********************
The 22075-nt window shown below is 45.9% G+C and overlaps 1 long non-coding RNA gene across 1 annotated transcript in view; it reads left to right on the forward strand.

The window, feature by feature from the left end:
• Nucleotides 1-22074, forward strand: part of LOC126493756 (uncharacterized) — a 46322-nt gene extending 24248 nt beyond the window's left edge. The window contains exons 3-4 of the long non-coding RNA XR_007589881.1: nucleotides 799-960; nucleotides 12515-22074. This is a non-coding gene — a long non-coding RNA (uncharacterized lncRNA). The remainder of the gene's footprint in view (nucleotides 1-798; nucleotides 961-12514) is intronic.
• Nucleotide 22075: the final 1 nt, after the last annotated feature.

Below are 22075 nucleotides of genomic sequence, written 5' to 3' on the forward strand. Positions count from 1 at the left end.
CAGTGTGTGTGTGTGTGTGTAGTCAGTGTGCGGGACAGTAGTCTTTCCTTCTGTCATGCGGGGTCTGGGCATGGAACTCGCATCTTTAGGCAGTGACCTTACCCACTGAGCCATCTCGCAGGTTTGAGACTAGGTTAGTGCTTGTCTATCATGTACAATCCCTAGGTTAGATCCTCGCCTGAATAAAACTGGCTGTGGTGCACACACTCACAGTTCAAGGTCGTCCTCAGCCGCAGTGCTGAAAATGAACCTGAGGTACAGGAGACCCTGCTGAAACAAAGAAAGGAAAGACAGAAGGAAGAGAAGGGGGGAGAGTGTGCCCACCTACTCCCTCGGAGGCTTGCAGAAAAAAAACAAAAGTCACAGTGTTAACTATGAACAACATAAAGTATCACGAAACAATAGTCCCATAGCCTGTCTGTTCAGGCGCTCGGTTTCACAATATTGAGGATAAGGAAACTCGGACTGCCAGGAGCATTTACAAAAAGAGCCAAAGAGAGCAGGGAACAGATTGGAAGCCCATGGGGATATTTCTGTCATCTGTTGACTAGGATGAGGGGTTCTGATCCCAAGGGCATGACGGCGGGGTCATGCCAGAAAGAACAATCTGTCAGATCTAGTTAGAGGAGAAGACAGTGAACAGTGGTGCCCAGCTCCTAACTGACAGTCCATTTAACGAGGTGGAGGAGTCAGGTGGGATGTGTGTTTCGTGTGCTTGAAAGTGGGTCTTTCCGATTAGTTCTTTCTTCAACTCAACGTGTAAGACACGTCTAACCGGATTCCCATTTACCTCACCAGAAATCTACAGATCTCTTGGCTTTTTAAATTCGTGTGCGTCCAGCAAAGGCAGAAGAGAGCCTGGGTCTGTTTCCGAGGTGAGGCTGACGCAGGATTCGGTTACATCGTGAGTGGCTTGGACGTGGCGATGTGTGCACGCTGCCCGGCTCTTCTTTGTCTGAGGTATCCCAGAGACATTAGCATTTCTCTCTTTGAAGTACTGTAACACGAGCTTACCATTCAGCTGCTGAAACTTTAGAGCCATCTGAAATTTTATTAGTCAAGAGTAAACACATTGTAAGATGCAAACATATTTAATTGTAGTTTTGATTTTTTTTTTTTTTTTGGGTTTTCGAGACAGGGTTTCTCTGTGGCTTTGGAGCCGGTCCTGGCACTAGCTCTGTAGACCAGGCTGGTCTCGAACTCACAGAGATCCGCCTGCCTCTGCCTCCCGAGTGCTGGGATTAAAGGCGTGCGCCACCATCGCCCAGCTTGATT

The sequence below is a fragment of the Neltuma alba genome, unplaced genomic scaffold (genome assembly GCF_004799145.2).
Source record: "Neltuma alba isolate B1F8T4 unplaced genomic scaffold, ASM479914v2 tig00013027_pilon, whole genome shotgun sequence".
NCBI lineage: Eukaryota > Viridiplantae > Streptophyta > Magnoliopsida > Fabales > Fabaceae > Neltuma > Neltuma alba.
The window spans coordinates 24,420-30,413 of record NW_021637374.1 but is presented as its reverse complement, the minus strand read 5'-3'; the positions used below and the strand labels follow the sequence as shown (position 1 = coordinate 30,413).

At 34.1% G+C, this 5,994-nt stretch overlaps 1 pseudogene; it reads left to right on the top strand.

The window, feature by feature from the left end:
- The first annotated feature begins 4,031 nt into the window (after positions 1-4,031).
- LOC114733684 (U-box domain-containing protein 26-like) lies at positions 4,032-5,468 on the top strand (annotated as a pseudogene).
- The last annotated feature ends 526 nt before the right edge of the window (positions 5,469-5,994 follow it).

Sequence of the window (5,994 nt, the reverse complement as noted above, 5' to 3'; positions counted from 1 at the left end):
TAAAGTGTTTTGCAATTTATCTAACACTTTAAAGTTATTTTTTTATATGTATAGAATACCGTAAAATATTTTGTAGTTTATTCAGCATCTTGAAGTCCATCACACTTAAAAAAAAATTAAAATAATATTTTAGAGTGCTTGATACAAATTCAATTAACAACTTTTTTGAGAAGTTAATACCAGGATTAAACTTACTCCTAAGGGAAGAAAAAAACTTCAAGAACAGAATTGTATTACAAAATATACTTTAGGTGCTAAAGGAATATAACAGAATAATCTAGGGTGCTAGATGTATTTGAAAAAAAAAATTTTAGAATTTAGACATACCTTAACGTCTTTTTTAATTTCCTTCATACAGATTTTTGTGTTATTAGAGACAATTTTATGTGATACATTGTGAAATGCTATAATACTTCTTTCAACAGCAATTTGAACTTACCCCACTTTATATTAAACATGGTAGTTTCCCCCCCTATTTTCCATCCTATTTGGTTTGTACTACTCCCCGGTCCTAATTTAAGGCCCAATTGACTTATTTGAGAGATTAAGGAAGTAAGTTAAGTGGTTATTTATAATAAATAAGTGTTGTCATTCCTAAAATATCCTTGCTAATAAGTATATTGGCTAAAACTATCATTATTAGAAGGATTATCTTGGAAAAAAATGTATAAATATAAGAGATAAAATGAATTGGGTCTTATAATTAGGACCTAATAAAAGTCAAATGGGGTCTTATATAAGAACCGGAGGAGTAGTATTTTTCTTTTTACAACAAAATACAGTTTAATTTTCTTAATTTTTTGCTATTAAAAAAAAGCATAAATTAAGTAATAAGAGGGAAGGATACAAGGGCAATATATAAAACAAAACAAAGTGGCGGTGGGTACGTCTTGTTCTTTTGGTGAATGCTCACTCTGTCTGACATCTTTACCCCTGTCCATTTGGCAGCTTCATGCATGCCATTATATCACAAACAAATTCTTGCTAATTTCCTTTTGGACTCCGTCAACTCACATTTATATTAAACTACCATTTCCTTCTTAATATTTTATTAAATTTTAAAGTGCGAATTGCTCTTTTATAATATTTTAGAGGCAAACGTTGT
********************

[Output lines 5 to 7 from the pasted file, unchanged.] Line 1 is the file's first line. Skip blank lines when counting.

Below are 22075 nucleotides of genomic sequence, written 5' to 3' on the forward strand. Positions count from 1 at the left end.
CAGTGTGTGTGTGTGTGTGTAGTCAGTGTGCGGGACAGTAGTCTTTCCTTCTGTCATGCGGGGTCTGGGCATGGAACTCGCATCTTTAGGCAGTGACCTTACCCACTGAGCCATCTCGCAGGTTTGAGACTAGGTTAGTGCTTGTCTATCATGTACAATCCCTAGGTTAGATCCTCGCCTGAATAAAACTGGCTGTGGTGCACACACTCACAGTTCAAGGTCGTCCTCAGCCGCAGTGCTGAAAATGAACCTGAGGTACAGGAGACCCTGCTGAAACAAAGAAAGGAAAGACAGAAGGAAGAGAAGGGGGGAGAGTGTGCCCACCTACTCCCTCGGAGGCTTGCAGAAAAAAAACAAAAGTCACAGTGTTAACTATGAACAACATAAAGTATCACGAAACAATAGTCCCATAGCCTGTCTGTTCAGGCGCTCGGTTTCACAATATTGAGGATAAGGAAACTCGGACTGCCAGGAGCATTTACAAAAAGAGCCAAAGAGAGCAGGGAACAGATTGGAAGCCCATGGGGATATTTCTGTCATCTGTTGACTAGGATGAGGGGTTCTGATCCCAAGGGCATGACGGCGGGGTCATGCCAGAAAGAACAATCTGTCAGATCTAGTTAGAGGAGAAGACAGTGAACAGTGGTGCCCAGCTCCTAACTGACAGTCCATTTAACGAGGTGGAGGAGTCAGGTGGGATGTGTGTTTCGTGTGCTTGAAAGTGGGTCTTTCCGATTAGTTCTTTCTTCAACTCAACGTGTAAGACACGTCTAACCGGATTCCCATTTACCTCACCAGAAATCTACAGATCTCTTGGCTTTTTAAATTCGTGTGCGTCCAGCAAAGGCAGAAGAGAGCCTGGGTCTGTTTCCGAGGTGAGGCTGACGCAGGATTCGGTTACATCGTGAGTGGCTTGGACGTGGCGATGTGTGCACGCTGCCCGGCTCTTCTTTGTCTGAGGTATCCCAGAGACATTAGCATTTCTCTCTTTGAAGTACTGTAACACGAGCTTACCATTCAGCTGCTGAAACTTTAGAGCCATCTGAAATTTTATTAGTCAAGAGTAAACACATTGTAAGATGCAAACATATTTAATTGTAGTTTTGATTTTTTTTTTTTTTTTGGGTTTTCGAGACAGGGTTTCTCTGTGGCTTTGGAGCCGGTCCTGGCACTAGCTCTGTAGACCAGGCTGGTCTCGAACTCACAGAGATCCGCCTGCCTCTGCCTCCCGAGTGCTGGGATTAAAGGCGTGCGCCACCATCGCCCAGCTTGATT

The sequence below is a fragment of the Neltuma alba genome, unplaced genomic scaffold (genome assembly GCF_004799145.2).